What’s another way of saying…? a Quora question

Since Quora likes to collapse my answers in an effort to keep me quiet, I’m copying and pasting some of the Quora Q and A’s in which I’ve participated. Here’s a question from Quora.

 

Question: What’s another way of saying “in my opinion”?

 

Answer: That’s actually a great question.

 

First, it’s important to note that writers are thinkers. Writers are people who write down what they are thinking, but people, all people, have choice words and phrases, which is why, despite what Stephen King says, it’s important to use a thesaurus.

Stephen King, the greatest detriment to writers
Stephen King, the greatest detriment to writers

 

Here’s what I think: While you’re writing, writing your first draft of a novel, the first draft of a blog post, or the first draft of whatever, it’s important to just write your thoughts down as they come. After you have the entirety of your thoughts, scenario, chapter, book, you need to go back through and clean it up, right? That’s when you should actually bust out the thesaurus, and if that’s what King meant then that’s fine, but we all know that he has teams of editors who most assuredly use a thesaurus even if he doesn’t.

 

Why do we need to use thesaurus, though? Is it not okay to say “big” all the time?

 

Well that depends; are we writing a children’s book, a one page blog post, an e-mail?

 

Let me tell you, if you’re writing a full length 400 page novel for an adult audience, you’d better find another word for big, but is huge the right word? Maybe, a better word is enormous; it depends, but that’s not exactly what I want to touch on here because the question was about a phrase, specifically.

 

What’s another way of saying “in my opinion”?

 

What I think.

What I believe.

My thoughts are.

I have heard.

I have been taught.

In my experience.

It seems to me.

Considering what I’ve learned.

Judging by my evidence.

According to my views.

 

The list is practically endless, but the point is that there are numerous words, phrases, thoughts, that each of us, individually, gravitate towards; for instance, I use “for instance” a lot. I also use “a great deal” quite a bit, and it isn’t so much that the repetition is stagnant, rather there are times where a certain phrase or word will work more effectively; I’ve gone through this with a post called A Word, so rather than rehashing all of that here, I just want to add something.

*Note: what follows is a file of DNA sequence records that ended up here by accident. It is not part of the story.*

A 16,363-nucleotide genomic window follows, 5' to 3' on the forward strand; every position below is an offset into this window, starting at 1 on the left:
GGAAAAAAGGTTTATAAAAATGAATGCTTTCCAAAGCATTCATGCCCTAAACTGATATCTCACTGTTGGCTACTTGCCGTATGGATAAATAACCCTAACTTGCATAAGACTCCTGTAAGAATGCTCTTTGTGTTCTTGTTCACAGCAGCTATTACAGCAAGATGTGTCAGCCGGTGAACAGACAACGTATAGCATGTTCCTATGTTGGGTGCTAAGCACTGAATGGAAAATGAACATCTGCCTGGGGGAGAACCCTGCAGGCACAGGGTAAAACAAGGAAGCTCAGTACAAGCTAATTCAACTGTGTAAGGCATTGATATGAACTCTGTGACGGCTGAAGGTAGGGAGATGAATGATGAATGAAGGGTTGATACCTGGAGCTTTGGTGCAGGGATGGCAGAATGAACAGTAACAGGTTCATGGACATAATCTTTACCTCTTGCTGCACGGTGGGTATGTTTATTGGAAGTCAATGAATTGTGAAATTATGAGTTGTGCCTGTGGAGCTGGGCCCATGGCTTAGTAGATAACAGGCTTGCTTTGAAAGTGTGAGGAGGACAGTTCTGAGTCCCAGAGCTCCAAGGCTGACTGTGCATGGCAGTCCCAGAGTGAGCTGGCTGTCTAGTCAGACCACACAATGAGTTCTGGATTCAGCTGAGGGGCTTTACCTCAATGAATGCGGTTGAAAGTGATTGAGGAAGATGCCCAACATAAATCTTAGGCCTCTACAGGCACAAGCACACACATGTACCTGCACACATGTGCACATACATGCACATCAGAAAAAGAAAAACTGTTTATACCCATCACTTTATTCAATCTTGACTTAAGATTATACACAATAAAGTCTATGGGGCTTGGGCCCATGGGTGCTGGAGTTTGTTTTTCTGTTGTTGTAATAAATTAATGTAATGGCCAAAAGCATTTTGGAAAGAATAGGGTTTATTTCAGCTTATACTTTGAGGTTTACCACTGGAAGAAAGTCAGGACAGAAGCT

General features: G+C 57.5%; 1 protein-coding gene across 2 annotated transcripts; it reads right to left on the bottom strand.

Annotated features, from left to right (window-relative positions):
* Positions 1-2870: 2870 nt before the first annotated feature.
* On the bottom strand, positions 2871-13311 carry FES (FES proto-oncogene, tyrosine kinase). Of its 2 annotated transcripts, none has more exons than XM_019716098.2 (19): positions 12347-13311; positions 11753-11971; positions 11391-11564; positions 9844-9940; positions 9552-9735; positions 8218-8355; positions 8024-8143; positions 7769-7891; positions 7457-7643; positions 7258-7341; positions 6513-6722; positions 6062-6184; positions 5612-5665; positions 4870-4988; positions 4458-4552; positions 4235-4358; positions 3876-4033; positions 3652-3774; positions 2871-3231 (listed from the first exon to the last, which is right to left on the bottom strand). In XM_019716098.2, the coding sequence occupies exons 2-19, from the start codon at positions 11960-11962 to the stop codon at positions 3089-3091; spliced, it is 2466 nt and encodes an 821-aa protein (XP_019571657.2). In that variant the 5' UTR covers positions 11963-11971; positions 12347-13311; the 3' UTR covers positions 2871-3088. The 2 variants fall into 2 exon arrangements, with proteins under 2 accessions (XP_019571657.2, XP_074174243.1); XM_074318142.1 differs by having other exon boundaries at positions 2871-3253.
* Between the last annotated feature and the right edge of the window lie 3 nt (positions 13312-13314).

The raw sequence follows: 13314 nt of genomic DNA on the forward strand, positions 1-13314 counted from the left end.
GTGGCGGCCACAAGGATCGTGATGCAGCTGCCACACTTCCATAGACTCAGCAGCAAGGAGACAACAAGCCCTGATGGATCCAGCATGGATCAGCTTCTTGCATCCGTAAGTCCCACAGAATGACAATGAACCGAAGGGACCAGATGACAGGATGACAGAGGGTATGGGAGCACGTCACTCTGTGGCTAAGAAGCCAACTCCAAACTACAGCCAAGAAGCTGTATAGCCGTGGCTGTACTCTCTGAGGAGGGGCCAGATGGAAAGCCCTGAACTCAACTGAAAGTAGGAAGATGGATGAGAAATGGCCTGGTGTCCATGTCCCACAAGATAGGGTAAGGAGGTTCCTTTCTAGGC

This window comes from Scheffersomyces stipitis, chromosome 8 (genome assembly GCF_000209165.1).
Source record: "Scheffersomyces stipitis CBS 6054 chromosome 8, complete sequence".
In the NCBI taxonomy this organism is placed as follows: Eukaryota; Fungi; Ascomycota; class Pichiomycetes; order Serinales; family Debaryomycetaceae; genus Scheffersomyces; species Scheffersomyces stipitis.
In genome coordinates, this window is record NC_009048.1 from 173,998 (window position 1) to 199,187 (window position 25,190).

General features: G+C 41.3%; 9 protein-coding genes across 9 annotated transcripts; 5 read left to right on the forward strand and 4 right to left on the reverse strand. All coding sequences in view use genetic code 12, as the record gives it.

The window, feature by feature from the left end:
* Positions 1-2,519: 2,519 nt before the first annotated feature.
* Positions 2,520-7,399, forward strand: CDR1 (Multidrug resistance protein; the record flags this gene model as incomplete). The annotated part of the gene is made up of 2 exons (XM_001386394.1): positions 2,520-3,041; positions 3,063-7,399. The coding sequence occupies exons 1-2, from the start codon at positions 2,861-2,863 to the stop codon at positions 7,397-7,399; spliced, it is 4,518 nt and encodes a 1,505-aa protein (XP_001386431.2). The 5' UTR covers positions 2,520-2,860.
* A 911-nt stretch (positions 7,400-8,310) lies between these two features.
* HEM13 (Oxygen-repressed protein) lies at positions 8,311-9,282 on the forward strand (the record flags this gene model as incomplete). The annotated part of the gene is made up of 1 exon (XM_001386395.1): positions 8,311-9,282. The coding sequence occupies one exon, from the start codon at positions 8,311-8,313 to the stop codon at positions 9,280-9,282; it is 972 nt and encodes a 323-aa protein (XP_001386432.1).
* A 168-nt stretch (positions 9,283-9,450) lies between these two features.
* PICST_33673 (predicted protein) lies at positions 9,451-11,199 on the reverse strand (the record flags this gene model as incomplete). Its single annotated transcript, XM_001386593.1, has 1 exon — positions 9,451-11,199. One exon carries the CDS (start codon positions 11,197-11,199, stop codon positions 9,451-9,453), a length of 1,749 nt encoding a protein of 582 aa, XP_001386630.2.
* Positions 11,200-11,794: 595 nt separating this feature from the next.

Characters, especially the protagonist, antagonist, love interest, and support crew must sound different from one another, but how can that be accomplished without learning to think from a view that is not your own?

 

Well, the answer is not quite so complex. First of all, the view has to, per force, be your own, but not your normal view. Here’s what I mean: As I stated, I say “for instance” and “a great deal” a great deal…a joke, but a true joke.

 

Now, in order to make my characters sound different, I employ specific phrases, words, and mannerisms–just a handful for each character.

 

For instance (another joke), Martinez, while speaking to his mates, may end most sentences with “ya’ heard?” Martinez might rub his nose quite often. Martinez might employ tons of hand gestures.

 

This means that Flora and Jimmer can never say “ya’ heard?” unless mocking Martinez. This means Flora and Jimmer can’t do the things that Martinez does. Flora needs to take long pauses and stare people in the eye for an uncomfortable period before speaking. Jimmer needs to chew his mustache when he thinks. Feel me?

 

Looking for words you don’t normally use by utilizing your thesaurus is what makes your story better. Listening to people speak, and trying to find new ways of phrasing ideas, is what makes your story better.

 

This doesn’t just apply to stories though, this applies to all writing. Should an informal cooking blog sound the same as NYSE blog? Probably not, right?

 

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All ways of saying the same thing, but the impact varies, right? Thanks!

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